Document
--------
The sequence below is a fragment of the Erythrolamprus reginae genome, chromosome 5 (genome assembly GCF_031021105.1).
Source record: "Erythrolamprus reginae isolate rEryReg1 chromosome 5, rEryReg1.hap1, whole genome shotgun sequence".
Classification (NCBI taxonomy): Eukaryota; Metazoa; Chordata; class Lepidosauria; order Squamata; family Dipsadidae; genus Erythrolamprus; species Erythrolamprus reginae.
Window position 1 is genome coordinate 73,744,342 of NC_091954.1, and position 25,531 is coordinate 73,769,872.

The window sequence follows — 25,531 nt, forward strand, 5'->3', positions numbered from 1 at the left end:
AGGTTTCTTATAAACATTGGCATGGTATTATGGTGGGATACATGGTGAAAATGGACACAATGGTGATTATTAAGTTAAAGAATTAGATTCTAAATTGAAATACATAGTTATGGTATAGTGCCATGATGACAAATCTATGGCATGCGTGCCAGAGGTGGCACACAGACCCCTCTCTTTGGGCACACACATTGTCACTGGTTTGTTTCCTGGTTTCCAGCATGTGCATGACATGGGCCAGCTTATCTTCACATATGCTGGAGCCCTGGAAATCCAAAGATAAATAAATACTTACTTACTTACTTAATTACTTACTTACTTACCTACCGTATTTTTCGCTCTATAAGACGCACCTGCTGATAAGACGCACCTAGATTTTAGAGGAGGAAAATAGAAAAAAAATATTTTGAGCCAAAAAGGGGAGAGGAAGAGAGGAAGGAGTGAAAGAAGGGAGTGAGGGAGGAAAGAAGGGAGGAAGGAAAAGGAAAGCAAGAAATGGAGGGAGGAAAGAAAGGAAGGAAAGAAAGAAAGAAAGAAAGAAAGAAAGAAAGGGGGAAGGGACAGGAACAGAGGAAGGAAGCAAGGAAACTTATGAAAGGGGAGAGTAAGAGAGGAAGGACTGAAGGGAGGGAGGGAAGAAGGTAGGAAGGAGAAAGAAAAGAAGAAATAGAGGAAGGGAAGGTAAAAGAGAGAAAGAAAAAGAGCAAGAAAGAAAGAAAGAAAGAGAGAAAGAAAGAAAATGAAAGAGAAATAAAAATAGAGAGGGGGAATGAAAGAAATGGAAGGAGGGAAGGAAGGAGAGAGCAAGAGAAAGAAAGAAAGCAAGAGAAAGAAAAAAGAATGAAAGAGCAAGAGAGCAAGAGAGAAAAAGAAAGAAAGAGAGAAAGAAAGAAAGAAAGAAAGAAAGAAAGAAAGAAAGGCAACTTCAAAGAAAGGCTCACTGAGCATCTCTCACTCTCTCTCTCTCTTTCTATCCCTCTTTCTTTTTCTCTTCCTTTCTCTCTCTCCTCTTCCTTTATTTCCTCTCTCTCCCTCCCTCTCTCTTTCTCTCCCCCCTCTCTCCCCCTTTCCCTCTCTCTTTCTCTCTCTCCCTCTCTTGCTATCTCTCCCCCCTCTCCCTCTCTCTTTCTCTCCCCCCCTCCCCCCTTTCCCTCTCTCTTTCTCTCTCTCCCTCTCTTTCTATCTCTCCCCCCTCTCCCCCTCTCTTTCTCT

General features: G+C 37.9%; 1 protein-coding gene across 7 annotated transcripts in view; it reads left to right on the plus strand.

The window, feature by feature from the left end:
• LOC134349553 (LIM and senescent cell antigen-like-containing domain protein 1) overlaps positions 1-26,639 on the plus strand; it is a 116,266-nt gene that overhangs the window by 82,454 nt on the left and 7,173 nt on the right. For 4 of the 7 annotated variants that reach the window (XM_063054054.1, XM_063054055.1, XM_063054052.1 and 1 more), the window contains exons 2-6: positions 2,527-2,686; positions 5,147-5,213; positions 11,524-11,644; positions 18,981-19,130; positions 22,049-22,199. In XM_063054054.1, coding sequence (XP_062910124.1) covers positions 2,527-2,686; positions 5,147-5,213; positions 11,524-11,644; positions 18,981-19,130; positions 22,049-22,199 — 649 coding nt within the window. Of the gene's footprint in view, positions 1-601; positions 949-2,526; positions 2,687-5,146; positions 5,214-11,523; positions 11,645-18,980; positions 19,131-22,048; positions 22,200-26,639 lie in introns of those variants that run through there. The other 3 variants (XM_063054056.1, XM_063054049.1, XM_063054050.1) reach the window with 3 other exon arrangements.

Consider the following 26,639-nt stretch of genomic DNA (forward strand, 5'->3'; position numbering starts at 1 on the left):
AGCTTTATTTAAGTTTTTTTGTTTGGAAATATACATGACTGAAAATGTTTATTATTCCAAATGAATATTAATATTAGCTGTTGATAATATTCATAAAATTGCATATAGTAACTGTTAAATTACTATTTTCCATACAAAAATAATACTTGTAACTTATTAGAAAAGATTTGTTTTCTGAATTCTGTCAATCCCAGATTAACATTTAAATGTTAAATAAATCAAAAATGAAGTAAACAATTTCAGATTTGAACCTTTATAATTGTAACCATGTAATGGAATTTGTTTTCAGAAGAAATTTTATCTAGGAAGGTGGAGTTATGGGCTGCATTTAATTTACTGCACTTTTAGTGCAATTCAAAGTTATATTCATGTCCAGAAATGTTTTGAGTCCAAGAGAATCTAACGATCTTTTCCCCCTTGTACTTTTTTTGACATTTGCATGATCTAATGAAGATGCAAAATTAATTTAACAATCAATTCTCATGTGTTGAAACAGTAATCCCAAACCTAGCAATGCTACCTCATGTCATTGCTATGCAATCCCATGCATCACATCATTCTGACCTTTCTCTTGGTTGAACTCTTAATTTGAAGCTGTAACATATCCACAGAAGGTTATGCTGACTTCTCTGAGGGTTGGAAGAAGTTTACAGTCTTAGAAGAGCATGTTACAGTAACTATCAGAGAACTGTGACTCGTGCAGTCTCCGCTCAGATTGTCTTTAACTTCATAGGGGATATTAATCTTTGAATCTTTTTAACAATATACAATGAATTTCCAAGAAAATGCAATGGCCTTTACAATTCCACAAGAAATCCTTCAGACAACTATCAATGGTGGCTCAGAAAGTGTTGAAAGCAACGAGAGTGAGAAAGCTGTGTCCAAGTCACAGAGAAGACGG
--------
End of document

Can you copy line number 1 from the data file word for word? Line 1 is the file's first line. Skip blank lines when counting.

The sequence below is a fragment of the Erythrolamprus reginae genome, chromosome 5 (genome assembly GCF_031021105.1).